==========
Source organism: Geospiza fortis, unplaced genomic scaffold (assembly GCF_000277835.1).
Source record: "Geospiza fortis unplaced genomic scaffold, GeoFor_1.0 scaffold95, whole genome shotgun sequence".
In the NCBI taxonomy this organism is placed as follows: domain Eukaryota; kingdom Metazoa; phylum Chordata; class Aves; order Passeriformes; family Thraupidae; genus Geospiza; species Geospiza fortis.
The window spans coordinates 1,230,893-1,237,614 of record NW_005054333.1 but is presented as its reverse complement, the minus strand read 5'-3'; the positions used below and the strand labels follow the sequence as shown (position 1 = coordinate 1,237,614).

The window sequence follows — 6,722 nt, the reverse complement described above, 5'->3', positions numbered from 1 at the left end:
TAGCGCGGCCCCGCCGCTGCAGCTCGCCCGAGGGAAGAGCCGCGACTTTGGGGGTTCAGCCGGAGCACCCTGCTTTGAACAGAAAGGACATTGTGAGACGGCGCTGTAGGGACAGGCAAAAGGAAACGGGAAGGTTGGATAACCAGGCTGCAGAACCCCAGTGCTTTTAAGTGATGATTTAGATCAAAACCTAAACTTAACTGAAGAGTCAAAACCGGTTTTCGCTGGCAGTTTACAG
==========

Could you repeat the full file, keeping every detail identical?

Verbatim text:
Source organism: Geospiza fortis, unplaced genomic scaffold (assembly GCF_000277835.1).
Source record: "Geospiza fortis unplaced genomic scaffold, GeoFor_1.0 scaffold95, whole genome shotgun sequence".
In the NCBI taxonomy this organism is placed as follows: domain Eukaryota; kingdom Metazoa; phylum Chordata; class Aves; order Passeriformes; family Thraupidae; genus Geospiza; species Geospiza fortis.
The window spans coordinates 1,230,893-1,237,614 of record NW_005054333.1 but is presented as its reverse complement, the minus strand read 5'-3'; the positions used below and the strand labels follow the sequence as shown (position 1 = coordinate 1,237,614).

The window sequence follows — 6,722 nt, the reverse complement described above, 5'->3', positions numbered from 1 at the left end:
TAGCGCGGCCCCGCCGCTGCAGCTCGCCCGAGGGAAGAGCCGCGACTTTGGGGGTTCAGCCGGAGCACCCTGCTTTGAACAGAAAGGACATTGTGAGACGGCGCTGTAGGGACAGGCAAAAGGAAACGGGAAGGTTGGATAACCAGGCTGCAGAACCCCAGTGCTTTTAAGTGATGATTTAGATCAAAACCTAAACTTAACTGAAGAGTCAAAACCGGTTTTCGCTGGCAGTTTACAG